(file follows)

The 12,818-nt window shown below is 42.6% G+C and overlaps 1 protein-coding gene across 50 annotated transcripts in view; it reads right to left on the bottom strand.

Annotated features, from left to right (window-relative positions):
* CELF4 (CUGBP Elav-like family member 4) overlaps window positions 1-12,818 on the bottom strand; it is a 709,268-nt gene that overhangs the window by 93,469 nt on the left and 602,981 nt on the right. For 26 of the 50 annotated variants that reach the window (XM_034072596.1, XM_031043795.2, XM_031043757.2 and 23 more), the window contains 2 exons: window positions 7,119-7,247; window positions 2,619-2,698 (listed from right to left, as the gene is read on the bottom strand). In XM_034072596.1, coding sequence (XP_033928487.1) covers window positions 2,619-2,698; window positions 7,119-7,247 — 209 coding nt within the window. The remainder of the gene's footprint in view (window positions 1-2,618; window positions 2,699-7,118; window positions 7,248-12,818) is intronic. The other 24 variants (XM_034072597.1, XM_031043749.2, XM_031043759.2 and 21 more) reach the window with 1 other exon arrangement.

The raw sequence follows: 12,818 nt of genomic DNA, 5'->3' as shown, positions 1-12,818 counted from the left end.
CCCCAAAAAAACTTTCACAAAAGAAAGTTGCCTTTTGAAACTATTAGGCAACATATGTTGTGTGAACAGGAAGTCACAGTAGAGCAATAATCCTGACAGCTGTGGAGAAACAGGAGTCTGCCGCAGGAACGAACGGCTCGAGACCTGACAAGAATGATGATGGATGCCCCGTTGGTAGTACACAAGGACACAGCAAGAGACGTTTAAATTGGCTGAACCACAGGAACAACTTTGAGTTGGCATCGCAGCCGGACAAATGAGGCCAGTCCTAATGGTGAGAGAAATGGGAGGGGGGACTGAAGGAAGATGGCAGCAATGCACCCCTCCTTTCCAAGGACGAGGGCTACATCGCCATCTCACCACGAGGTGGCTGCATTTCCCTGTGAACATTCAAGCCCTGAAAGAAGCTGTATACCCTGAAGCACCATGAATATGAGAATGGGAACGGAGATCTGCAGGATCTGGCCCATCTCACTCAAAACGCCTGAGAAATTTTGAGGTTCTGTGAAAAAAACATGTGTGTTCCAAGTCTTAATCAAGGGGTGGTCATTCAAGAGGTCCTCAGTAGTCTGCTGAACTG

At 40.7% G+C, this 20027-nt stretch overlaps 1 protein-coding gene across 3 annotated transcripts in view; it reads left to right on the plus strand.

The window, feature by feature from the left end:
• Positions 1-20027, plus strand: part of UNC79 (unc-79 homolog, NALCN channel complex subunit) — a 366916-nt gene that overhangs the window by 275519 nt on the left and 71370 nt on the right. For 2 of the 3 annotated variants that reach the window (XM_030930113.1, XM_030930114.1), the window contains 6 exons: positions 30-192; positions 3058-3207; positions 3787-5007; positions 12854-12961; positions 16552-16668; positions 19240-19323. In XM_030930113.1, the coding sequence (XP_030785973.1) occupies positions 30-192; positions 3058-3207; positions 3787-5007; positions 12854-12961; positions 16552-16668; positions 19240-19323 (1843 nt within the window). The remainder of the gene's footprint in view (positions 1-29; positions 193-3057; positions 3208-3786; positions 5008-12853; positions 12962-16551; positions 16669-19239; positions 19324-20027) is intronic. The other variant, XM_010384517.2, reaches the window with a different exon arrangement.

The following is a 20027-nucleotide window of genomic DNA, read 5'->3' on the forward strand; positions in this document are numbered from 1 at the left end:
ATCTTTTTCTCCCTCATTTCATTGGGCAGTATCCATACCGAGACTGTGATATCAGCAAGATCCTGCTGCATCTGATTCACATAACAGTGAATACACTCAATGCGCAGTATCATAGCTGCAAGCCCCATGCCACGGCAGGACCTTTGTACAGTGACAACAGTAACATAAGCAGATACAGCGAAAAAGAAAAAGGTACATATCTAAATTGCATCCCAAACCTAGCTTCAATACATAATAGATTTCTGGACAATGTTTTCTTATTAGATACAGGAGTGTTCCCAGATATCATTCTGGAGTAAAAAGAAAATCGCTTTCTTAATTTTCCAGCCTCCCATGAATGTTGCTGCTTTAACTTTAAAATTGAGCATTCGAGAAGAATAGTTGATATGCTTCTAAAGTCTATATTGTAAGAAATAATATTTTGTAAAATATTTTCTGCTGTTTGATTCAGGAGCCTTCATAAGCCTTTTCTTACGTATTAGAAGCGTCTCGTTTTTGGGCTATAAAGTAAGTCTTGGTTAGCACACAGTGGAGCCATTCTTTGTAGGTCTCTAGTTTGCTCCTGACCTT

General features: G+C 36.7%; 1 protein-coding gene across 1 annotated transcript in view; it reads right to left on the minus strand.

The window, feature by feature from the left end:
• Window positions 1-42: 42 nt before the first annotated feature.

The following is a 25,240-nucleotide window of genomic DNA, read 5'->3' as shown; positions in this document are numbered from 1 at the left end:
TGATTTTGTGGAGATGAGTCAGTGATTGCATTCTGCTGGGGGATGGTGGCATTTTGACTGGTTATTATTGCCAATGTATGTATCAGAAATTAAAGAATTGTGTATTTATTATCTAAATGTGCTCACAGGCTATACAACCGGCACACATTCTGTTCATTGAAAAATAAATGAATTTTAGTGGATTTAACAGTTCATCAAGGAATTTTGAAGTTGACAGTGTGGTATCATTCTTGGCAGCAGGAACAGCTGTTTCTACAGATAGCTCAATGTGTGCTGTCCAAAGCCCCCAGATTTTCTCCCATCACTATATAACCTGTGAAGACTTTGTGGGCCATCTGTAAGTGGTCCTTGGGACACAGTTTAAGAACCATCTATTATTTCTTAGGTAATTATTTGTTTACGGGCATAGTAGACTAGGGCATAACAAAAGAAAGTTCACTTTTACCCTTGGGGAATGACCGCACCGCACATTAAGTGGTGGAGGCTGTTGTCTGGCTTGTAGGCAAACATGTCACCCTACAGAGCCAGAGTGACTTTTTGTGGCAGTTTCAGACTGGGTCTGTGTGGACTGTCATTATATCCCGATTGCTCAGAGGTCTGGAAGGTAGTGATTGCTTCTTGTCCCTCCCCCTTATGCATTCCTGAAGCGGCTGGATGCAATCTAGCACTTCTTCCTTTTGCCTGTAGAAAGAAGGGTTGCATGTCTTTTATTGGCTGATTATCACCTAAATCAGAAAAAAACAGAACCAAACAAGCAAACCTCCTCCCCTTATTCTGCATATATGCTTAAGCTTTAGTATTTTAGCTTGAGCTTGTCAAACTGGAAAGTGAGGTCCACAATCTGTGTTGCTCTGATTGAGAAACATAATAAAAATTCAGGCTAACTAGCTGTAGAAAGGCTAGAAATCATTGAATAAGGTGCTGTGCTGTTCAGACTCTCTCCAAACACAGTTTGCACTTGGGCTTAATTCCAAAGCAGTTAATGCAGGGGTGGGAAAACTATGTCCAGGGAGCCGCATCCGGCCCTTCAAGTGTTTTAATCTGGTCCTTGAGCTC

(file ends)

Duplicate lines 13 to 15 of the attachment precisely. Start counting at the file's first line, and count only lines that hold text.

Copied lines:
• Window positions 1-42: 42 nt before the first annotated feature.

The following is a 25,240-nucleotide window of genomic DNA, read 5'->3' as shown; positions in this document are numbered from 1 at the left end:
TGATTTTGTGGAGATGAGTCAGTGATTGCATTCTGCTGGGGGATGGTGGCATTTTGACTGGTTATTATTGCCAATGTATGTATCAGAAATTAAAGAATTGTGTATTTATTATCTAAATGTGCTCACAGGCTATACAACCGGCACACATTCTGTTCATTGAAAAATAAATGAATTTTAGTGGATTTAACAGTTCATCAAGGAATTTTGAAGTTGACAGTGTGGTATCATTCTTGGCAGCAGGAACAGCTGTTTCTACAGATAGCTCAATGTGTGCTGTCCAAAGCCCCCAGATTTTCTCCCATCACTATATAACCTGTGAAGACTTTGTGGGCCATCTGTAAGTGGTCCTTGGGACACAGTTTAAGAACCATCTATTATTTCTTAGGTAATTATTTGTTTACGGGCATAGTAGACTAGGGCATAACAAAAGAAAGTTCACTTTTACCCTTGGGGAATGACCGCACCGCACATTAAGTGGTGGAGGCTGTTGTCTGGCTTGTAGGCAAACATGTCACCCTACAGAGCCAGAGTGACTTTTTGTGGCAGTTTCAGACTGGGTCTGTGTGGACTGTCATTATATCCCGATTGCTCAGAGGTCTGGAAGGTAGTGATTGCTTCTTGTCCCTCCCCCTTATGCATTCCTGAAGCGGCTGGATGCAATCTAGCACTTCTTCCTTTTGCCTGTAGAAAGAAGGGTTGCATGTCTTTTATTGGCTGATTATCACCTAAATCAGAAAAAAACAGAACCAAACAAGCAAACCTCCTCCCCTTATTCTGCATATATGCTTAAGCTTTAGTATTTTAGCTTGAGCTTGTCAAACTGGAAAGTGAGGTCCACAATCTGTGTTGCTCTGATTGAGAAACATAATAAAAATTCAGGCTAACTAGCTGTAGAAAGGCTAGAAATCATTGAATAAGGTGCTGTGCTGTTCAGACTCTCTCCAAACACAGTTTGCACTTGGGCTTAATTCCAAAGCAGTTAATGCAGGGGTGGGAAAACTATGTCCAGGGAGCCGCATCCGGCCCTTCAAGTGTTTTAATCTGGTCCTTGAGCTC